Mainly grown in Jamaica, Africa, India, China and Australia, ginger is the root of the plant. It has an unmistakable shape – bulbous little joints, from which grow small, knobbly bumps, and its skin is light brown with a slight silvery quality. The flesh can range from ivory through to a pale, green-yellow.
Ginger has a peppery flavour, with a sweet hint of lemon, and the aroma is pungent and sharp. It’s also available ground, which is particularly good for baking; pickled; preserved in syrup (also called stem ginger); candied; or crystallised.
Find out about the health benefits of ginger with our guide.
How to prepare ginger
Snap off a knob of ginger of the size you need then, using a small, sharp knife, peel away the skin, removing only a thin layer of the flesh beneath. Then grate, slice, cut into batons or crush.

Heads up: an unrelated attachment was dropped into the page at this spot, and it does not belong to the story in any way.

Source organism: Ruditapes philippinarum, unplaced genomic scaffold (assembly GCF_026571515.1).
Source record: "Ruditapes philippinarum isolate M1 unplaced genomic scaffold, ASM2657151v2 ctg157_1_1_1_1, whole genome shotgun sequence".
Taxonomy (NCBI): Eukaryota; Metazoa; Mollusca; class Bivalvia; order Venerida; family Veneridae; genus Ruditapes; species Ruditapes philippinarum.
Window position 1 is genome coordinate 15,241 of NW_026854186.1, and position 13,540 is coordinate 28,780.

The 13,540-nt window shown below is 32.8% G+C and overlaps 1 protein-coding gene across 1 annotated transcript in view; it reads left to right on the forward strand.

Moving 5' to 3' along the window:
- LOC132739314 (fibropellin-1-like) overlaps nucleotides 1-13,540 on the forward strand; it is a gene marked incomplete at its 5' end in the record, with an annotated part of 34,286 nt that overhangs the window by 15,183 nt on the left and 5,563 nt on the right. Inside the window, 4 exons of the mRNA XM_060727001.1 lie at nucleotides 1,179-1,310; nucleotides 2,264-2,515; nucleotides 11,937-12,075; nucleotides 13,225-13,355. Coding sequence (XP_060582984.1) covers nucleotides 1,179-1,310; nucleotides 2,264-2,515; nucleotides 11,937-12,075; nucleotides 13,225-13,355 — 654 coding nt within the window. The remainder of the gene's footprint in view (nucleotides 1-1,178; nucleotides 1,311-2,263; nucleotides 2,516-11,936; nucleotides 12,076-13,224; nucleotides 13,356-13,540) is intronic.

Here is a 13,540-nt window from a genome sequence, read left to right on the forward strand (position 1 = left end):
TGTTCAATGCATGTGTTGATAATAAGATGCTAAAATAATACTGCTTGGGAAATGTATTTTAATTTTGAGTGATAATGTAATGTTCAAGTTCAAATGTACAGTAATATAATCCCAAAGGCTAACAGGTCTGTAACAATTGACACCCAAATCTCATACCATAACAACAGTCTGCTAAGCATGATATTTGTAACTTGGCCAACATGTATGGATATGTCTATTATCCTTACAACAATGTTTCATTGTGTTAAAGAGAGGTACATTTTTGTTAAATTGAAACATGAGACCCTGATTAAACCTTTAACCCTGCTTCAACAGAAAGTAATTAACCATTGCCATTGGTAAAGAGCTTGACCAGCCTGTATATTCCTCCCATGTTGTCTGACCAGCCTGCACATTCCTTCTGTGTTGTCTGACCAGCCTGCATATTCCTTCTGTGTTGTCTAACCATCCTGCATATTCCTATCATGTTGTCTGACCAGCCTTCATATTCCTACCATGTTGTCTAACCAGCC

Watch our video on how to prepare ginger:
How to cook with ginger
Add raw ginger to stir-fries or curries; use in marinades; grate to make tea. Dried ginger works well in puddings, flapjacks and fruit cakes or stewed fruits, particularly apple.
Get more inspiration from our ginger recipe collection.
How to store ginger
Fresh ginger will keep for around 2 weeks in a perforated bag stored in the fridge. The ground variety should keep for around 6 months if stored in a small, airtight container in a cool, dark place.
When is ginger in season?
All year round.
Choose the best ginger
Go for plump, unblemished roots. Avoid wrinkled roots, as they’re likely to be tough and fibrous. If possible, avoid any that are very knobbly, as they’ll be harder work to peel. Roots should also feel heavy for their size.
Jamaican and Kenyan ginger is thought to be the best.